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Interview with Constance Lewallen on “Still Lifes, 1990”


CL: Certainly the landscapes with which you are dealing are not of the 19th-century sort, pristine and untouched.  Like Smithson, you are interested in the postindustrial landscape, especially land that has been used, misused, trod upon, fought over, divided, surveyed.

CT:  As a matter of fact I make a reference to the 19th-century landscape in my work, especially in my installations. I consider installations to be a kind of display, not unlike the 19th-century tableaux, in which objects are carefully arranged. The Still Lifes series for instance, which was shown in San Francisco, in Santa Fe, and in Istanbul (1991-93) refers to the 19th-century romantic notions of landscape paintings and the aesthetizing vision of nature. I studied the work of painters like Albert Bierstadt who exaggerated scale to emphasize the grandeur of the century. In Still Lifes the traditional title was intended to be ironic. A still life—in French nature morte—suggests a visually pleasing composition of things that were once alive, and since removed from their natural context and rendered sublime in an artificial environment, captured in a state between life and death. Typically they would be a display of wealth, abundance, pleasure and conquest.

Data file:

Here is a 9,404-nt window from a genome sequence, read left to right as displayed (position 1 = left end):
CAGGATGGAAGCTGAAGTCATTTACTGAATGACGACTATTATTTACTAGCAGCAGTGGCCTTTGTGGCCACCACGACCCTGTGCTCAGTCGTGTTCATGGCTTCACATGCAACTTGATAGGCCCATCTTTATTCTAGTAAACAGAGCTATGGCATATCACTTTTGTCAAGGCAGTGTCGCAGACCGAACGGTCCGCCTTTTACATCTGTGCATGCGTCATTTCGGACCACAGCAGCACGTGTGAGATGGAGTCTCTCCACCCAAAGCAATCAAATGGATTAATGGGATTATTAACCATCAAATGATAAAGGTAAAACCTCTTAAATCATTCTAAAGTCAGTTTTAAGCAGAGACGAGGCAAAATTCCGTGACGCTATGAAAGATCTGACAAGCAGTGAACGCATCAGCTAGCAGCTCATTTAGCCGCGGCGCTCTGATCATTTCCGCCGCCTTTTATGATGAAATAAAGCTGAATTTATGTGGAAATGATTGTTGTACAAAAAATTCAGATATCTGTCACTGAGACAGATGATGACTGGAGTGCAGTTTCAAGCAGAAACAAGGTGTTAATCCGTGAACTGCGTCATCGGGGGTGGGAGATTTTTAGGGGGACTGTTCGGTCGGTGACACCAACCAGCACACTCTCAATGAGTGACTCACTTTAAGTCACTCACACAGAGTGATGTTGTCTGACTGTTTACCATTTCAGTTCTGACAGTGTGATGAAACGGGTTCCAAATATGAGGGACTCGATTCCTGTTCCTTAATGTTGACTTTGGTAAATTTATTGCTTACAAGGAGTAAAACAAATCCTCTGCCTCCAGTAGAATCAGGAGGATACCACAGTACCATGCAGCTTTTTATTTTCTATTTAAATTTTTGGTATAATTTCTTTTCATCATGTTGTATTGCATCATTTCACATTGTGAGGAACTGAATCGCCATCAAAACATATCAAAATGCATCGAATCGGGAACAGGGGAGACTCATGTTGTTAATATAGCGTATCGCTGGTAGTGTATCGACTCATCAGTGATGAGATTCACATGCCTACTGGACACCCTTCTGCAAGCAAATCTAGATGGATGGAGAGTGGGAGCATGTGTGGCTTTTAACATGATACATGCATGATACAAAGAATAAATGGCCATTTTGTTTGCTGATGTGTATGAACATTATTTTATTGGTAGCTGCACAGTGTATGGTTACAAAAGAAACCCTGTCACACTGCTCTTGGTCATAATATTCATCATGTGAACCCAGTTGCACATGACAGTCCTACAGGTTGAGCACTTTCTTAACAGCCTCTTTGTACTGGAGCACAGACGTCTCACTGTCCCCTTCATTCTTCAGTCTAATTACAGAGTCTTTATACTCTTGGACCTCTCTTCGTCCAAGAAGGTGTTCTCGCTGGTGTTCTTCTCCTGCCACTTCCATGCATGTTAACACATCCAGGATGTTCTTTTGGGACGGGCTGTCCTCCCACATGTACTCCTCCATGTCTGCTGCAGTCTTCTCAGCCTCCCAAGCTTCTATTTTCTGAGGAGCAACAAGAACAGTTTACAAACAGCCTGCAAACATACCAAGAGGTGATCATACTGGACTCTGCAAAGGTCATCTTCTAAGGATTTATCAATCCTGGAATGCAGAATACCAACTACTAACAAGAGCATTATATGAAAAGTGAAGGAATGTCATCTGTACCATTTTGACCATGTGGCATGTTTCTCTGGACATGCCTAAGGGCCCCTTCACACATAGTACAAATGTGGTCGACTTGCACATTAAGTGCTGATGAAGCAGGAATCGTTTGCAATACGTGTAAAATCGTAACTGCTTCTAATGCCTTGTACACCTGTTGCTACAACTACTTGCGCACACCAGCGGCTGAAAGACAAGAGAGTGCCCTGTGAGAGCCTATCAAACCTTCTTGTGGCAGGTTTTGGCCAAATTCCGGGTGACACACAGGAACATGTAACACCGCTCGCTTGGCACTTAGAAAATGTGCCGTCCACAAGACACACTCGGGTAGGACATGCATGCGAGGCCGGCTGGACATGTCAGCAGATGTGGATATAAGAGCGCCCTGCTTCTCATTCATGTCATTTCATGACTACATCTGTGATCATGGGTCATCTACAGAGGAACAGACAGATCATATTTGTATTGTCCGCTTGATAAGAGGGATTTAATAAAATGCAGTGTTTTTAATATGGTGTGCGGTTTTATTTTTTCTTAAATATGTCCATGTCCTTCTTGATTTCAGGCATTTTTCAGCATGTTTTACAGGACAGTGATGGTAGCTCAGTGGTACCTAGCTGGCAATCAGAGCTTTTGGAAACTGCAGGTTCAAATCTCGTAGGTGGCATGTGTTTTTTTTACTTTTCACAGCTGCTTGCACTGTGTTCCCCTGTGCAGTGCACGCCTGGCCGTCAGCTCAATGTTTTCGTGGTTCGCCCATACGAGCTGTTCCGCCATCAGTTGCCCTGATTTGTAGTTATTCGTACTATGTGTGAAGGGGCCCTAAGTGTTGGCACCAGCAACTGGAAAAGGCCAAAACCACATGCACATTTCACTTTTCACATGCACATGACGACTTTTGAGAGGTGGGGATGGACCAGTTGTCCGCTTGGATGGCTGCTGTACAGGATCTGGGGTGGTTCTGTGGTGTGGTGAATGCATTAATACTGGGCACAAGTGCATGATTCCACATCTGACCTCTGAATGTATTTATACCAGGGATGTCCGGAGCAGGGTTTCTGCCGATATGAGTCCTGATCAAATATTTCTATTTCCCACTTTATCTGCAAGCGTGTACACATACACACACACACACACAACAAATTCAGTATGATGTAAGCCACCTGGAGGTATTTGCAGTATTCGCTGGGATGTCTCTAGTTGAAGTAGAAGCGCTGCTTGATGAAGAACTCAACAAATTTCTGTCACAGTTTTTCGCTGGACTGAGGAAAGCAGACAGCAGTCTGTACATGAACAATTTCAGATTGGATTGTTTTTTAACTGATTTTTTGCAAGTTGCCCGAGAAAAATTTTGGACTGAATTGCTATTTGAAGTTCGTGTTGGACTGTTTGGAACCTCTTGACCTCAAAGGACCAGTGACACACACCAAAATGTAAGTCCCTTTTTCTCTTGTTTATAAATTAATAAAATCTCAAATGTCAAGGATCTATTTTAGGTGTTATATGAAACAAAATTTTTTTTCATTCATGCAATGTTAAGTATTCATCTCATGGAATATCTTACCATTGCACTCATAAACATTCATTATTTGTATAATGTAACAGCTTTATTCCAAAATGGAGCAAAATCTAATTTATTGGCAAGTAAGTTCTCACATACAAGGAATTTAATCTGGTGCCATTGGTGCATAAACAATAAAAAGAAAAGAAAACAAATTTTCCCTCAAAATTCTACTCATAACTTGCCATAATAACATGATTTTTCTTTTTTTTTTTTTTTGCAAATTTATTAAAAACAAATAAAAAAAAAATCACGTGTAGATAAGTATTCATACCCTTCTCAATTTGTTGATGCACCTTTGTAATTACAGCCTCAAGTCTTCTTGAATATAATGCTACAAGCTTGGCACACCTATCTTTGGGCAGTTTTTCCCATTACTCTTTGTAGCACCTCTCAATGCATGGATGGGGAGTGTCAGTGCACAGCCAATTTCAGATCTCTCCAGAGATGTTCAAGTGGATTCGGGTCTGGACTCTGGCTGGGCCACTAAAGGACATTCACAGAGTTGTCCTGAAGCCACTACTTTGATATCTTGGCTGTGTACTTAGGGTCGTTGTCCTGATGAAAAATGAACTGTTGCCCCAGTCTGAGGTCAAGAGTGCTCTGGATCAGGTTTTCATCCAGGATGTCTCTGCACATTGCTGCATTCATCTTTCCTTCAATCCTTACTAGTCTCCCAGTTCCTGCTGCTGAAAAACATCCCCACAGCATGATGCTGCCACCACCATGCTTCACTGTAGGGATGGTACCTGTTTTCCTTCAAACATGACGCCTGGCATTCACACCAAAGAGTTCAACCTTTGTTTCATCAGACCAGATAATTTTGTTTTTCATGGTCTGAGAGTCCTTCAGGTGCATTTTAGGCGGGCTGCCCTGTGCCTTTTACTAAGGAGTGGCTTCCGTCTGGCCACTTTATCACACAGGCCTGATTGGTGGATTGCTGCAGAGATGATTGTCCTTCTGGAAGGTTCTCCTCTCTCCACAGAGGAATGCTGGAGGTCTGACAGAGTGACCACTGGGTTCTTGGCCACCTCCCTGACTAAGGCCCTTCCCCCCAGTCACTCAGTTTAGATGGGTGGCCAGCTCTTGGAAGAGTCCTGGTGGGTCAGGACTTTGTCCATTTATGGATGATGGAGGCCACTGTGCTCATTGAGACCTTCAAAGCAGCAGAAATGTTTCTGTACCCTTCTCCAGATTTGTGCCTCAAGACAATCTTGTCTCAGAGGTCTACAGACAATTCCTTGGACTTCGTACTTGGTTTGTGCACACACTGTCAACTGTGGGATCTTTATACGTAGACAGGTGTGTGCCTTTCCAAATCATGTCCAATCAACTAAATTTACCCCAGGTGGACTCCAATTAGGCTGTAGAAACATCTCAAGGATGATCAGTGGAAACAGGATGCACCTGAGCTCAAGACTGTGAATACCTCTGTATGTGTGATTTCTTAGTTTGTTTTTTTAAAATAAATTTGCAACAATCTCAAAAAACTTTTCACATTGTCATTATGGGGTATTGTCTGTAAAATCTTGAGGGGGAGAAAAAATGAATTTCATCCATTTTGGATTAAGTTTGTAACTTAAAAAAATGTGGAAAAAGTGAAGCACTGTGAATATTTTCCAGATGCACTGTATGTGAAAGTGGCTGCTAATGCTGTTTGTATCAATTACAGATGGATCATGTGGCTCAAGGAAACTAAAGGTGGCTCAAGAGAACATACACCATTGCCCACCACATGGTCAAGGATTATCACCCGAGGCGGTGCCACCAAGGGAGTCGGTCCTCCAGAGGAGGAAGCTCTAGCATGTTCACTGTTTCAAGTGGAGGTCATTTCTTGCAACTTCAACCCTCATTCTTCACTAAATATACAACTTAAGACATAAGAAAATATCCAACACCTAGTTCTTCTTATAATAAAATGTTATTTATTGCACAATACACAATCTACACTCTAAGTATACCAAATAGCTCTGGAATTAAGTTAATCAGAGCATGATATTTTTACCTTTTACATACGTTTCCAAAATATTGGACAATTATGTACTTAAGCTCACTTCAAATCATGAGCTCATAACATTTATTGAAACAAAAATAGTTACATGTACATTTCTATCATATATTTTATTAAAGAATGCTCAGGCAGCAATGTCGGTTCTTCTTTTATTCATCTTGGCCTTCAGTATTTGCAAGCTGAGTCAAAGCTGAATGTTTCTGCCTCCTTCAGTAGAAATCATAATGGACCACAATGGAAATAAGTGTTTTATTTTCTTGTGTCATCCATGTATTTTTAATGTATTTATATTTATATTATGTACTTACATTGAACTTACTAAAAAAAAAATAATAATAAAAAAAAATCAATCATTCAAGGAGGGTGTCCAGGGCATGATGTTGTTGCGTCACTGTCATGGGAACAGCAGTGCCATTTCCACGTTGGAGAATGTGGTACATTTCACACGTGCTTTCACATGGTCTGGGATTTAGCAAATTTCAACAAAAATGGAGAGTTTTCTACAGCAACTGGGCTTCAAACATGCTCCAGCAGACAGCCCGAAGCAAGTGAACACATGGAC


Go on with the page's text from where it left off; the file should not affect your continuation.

As in my earlier work, I question this recurrent and perverse urge to correct nature, and the romantic concepts of perfection which disfigure, denaturalize, and deceive. My version of Still Life was a display of discarded material leaning against the wall, like refuse. It was a twelve-piece installation which formed an eight-foot tall row of Still Lifes  made of unstretched painted canvases propped up against the wall by means of steel rods, precariously balancing a variety of live, dead, natural and manmade, materials. It was an impoverished landscape, a place of struggle. What was once a display of men's dominance and triumph over nature has now turned into a hopeless struggle for recovery.  The grass that grew on the canvas changed colors over the course of the exhibition as it dried out.